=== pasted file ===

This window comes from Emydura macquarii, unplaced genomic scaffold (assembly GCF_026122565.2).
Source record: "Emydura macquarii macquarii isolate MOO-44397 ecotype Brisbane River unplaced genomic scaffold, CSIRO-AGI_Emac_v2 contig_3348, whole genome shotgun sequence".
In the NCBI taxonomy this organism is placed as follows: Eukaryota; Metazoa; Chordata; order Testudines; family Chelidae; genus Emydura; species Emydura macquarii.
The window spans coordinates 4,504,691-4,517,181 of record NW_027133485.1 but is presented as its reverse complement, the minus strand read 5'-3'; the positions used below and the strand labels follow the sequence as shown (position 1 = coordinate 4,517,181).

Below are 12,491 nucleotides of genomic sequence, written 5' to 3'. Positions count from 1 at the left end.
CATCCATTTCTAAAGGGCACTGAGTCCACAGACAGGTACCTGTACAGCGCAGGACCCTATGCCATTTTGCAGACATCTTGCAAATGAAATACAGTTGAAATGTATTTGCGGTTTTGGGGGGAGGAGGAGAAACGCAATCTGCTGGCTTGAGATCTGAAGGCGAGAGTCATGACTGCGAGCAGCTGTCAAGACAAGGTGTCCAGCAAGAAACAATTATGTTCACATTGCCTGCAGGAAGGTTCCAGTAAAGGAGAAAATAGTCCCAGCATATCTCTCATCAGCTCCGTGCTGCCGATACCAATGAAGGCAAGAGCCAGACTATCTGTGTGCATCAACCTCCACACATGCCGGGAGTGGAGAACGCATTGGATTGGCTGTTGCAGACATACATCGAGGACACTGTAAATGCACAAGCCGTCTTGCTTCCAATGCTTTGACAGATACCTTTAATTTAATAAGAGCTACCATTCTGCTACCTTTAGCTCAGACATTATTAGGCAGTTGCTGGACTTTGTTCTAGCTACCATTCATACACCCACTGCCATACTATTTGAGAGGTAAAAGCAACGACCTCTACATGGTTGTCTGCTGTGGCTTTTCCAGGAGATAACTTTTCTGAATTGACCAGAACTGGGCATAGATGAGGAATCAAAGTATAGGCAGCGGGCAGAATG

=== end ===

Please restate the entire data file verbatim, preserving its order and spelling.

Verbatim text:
This window comes from Emydura macquarii, unplaced genomic scaffold (assembly GCF_026122565.2).
Source record: "Emydura macquarii macquarii isolate MOO-44397 ecotype Brisbane River unplaced genomic scaffold, CSIRO-AGI_Emac_v2 contig_3348, whole genome shotgun sequence".
In the NCBI taxonomy this organism is placed as follows: Eukaryota; Metazoa; Chordata; order Testudines; family Chelidae; genus Emydura; species Emydura macquarii.
The window spans coordinates 4,504,691-4,517,181 of record NW_027133485.1 but is presented as its reverse complement, the minus strand read 5'-3'; the positions used below and the strand labels follow the sequence as shown (position 1 = coordinate 4,517,181).

Below are 12,491 nucleotides of genomic sequence, written 5' to 3'. Positions count from 1 at the left end.
CATCCATTTCTAAAGGGCACTGAGTCCACAGACAGGTACCTGTACAGCGCAGGACCCTATGCCATTTTGCAGACATCTTGCAAATGAAATACAGTTGAAATGTATTTGCGGTTTTGGGGGGAGGAGGAGAAACGCAATCTGCTGGCTTGAGATCTGAAGGCGAGAGTCATGACTGCGAGCAGCTGTCAAGACAAGGTGTCCAGCAAGAAACAATTATGTTCACATTGCCTGCAGGAAGGTTCCAGTAAAGGAGAAAATAGTCCCAGCATATCTCTCATCAGCTCCGTGCTGCCGATACCAATGAAGGCAAGAGCCAGACTATCTGTGTGCATCAACCTCCACACATGCCGGGAGTGGAGAACGCATTGGATTGGCTGTTGCAGACATACATCGAGGACACTGTAAATGCACAAGCCGTCTTGCTTCCAATGCTTTGACAGATACCTTTAATTTAATAAGAGCTACCATTCTGCTACCTTTAGCTCAGACATTATTAGGCAGTTGCTGGACTTTGTTCTAGCTACCATTCATACACCCACTGCCATACTATTTGAGAGGTAAAAGCAACGACCTCTACATGGTTGTCTGCTGTGGCTTTTCCAGGAGATAACTTTTCTGAATTGACCAGAACTGGGCATAGATGAGGAATCAAAGTATAGGCAGCGGGCAGAATG